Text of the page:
The Migraine-Sleep Connection
Medically reviewed by Lauren Castiello, MS, AGNP-CLauren is a board-certified adult-gerontology primary care nurse practitioner. Lauren has done NP clinical practicums focusing on the adolescent, adult, and geriatric populations in internal medicine, long-term care, and in outpatient oncology/bone marrow transplant. Lauren received a BA from Assumption University, a BSN from Massachusetts College of Pharmacy and Health Sciences, and her MS in Nursing from the University of Massachusetts at Lowell. She is certified by the American Academy of Nurse Practitioners (AANP).
Migraines & Sleep
The Migraine Research Foundation reports that migraines affect approximately 39 million U.S. adults and children, with one billion sufferers worldwide. This makes it the third most common disease in the world. Classified as a neurological disease, it is considered one of the worst, as it is responsible for over 1.2 million emergency room visits each year for acute attacks.
With migraines so prevalent in the world, studies and research are severely underfunded and lacking. Patients are left largely on their own when it comes to understanding their migraine triggers and the best ways to ease their symptoms.
Migraine sufferers know that sleep typically plays an integral role in migraines. Sleep deprivation or excess may be a trigger for an attack, and many patients use sleep as a tool to cope with their pain. In fact, the proper sleep environment during an attack can be one of the best ways to soothe symptoms. We’ll explore the complex role sleep plays in migraines as triggers, preventative measures, and treatment.
Table of Contents
Sleep And Migraines
How Migraines Work
Researchers define a migraine as a neurological disorder that involves nerve pathways and brain chemicals. Anyone who has ever had a migraine knows how incapacitating it is. From the extreme throbbing pain on one or both sides of the head to the spotty or loss of vision and sensitivity to light, sound, touch and even smell. It could also involve nausea, vomiting and dizziness, and in some cases, people experience numbness or a tingling sensation on their face or extremities.
Fatigue and exhaustion are other symptoms of a migraine. When your brain begins pounding, and you feel that familiar pressure between your eyes, you find yourself unable to function in the face of such pain, and sleep is all that you want.
Sleep As A Migraine Trigger
For that reason, sleep is one of the most popular self-treatments for a migraine. By giving your eyes a break, your body has a chance to rest so you can recharge those batteries. In fact, the Migraine Trust reports that sleep is particularly effective in treating migraines in children.
Although sleep can be a miracle for some migraine sufferers, not all experts agree that sleep is helpful for those blinding headaches. In fact, some researchers consider sleep to be a detriment, according to a new review of several case studies by Dr. Mark. Green, Director of Headache Medicine and Clinical Professor of Neurology, Anesthesiology and Dentistry for Columbia University.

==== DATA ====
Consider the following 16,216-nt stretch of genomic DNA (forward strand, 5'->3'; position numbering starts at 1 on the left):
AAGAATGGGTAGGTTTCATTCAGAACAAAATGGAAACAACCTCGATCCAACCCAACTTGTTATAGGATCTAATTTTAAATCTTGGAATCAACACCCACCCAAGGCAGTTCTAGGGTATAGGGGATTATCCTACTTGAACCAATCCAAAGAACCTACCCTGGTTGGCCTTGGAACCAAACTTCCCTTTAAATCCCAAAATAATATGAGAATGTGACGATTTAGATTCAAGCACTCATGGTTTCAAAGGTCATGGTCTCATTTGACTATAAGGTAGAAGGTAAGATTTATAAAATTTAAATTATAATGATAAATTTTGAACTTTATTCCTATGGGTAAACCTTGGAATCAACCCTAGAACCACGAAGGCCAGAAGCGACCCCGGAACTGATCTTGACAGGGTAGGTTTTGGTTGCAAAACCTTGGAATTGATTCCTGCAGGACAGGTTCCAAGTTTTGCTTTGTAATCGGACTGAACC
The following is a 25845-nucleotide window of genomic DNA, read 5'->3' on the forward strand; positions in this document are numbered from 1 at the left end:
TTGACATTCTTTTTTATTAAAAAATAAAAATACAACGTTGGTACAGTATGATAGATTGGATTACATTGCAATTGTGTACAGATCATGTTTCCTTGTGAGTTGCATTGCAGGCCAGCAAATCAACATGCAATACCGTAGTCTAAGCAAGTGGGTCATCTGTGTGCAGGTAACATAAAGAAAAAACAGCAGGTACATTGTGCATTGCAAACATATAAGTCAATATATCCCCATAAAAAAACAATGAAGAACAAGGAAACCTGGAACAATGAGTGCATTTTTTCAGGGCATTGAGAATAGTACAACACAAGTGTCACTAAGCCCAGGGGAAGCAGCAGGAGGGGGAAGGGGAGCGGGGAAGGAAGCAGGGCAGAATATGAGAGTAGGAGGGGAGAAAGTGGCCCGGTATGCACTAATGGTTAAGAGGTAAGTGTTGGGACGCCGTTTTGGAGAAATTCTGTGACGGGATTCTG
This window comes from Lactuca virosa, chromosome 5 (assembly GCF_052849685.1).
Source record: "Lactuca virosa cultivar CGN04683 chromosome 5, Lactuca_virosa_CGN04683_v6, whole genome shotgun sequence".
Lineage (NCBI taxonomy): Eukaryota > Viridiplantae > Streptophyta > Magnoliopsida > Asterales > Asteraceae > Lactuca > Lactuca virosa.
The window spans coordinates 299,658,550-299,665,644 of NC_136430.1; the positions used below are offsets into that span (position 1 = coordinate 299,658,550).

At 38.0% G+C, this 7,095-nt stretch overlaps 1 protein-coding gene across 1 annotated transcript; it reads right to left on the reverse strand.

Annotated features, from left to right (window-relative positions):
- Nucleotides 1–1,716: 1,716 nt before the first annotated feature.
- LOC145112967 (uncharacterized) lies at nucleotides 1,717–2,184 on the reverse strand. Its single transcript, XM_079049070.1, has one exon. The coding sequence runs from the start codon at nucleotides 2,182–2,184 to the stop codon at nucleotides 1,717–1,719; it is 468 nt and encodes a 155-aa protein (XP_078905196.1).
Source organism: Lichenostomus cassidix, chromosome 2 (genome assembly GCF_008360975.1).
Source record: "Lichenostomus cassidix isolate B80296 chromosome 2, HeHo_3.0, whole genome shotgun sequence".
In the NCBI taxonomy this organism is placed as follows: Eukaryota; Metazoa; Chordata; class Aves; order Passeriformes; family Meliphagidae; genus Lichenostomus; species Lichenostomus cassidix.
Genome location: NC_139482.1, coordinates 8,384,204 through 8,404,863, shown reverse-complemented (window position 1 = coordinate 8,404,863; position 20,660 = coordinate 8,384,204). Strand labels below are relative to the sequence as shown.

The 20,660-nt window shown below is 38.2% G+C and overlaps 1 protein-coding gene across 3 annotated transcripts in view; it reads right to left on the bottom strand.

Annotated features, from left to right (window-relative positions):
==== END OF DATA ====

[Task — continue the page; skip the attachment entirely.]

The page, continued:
He argues that an untreated problem is still likely to be there when you wake up, writing, “Going to sleep with an untreated migraine is commonly a mistake, as it may worsen during the night and become difficult to treat in the morning. If a migraineur is sleep-deprived, he or she can expect more migraines, while those who oversleep may wake with attacks that are very resistant to therapy.”
Sleep Deprivation And Its Effect On Sleep
While studies continue to uncover more about this elusive disease, we are learning more about it every day and how intertwined migraines actually are with our sleep.
We do know definitively that sleep deprivation and poor sleeping habits directly impact migraines. Missouri State University conducted a 2010 study that showed rats who were deprived of REM sleep were more likely to experience substantial changes to special proteins that work like pain triggers. When the rats didn’t get the full rest they needed, they secreted more of these proteins that overstimulated the nervous system and triggered pain. It is very similar to what happens in humans. The quality of your sleep can also affect the strength of your migraines and their frequency.
Some experts consider migraines a warning system for the body, letting you know when you have pushed yourself too far and need rest. Says the Migraine Trust, “If you are sleep deprived, suffering a migraine may actually force you to keep still and lie down in the dark, in the hope of trying to sleep as a way of ridding yourself of the migraine. Having too much sleep may also have the opposite effect and keep you awake with a migraine on subsequent nights. Both scenarios may be a way of trying to redress both sleep pressure and circadian alignment, and keep the system in equilibrium.”
Sleep Disorders and Migraines
In addition to too much sleep or lack thereof, there are other reasons to blame for interrupted sleep and migraines. Some can include insomnia, sleep apnea, teeth grinding and restless legs syndrome as leading causes.
There are several other common sleep disorders that are more common in those who experience migraines:
- Interrupted sleep
- Restless leg syndrome
- Early morning wake-ups
- Difficulty staying asleep
Insomnia is the most common problem that people face with their sleep, and it especially affects migraineurs. This refers to an inability to fall and stay asleep, with poor quality of sleep. Interrupted sleep and inadequate sleep schedules are also common symptoms. Those who experience migraines are more likely to have insomnia. Having both insomnia and migraines puts you at a greater risk of depression and anxiety.
Sleep apnea is characterized by shallow breathing or gaps in breathing during sleep, which can cause the body to wake itself up to take a deeper breath. Not only is it dangerous, but it can make your migraines worse due to the lack of oxygen while you sleep.
Bruxism is more commonly known as grinding your teeth, and it is a popular coping mechanism for stress. The relationship between migraines and Bruxism is murky. Experts theorize that teeth grinding may activate the cranial trigeminal nerve that plays a role in migraines or that those with migraines have a highly sensitive central nervous system that is more susceptible to Bruxism pain.
Restless Legs Syndrome
Interestingly enough, doctors have found that restless legs syndrome can also be associated with migraines. Migraine patients tend to have a higher risk of RLS, and RLS symptoms may be more severe in those with migraines.
If you suffer from any of these conditions, talk to your doctors to see how they can be helped. Your doctor may refer you to a neurologist who can better look at your brain and sleep patterns to find the right solution for you.
Taking Control Of The Sleep-Migraine Cycle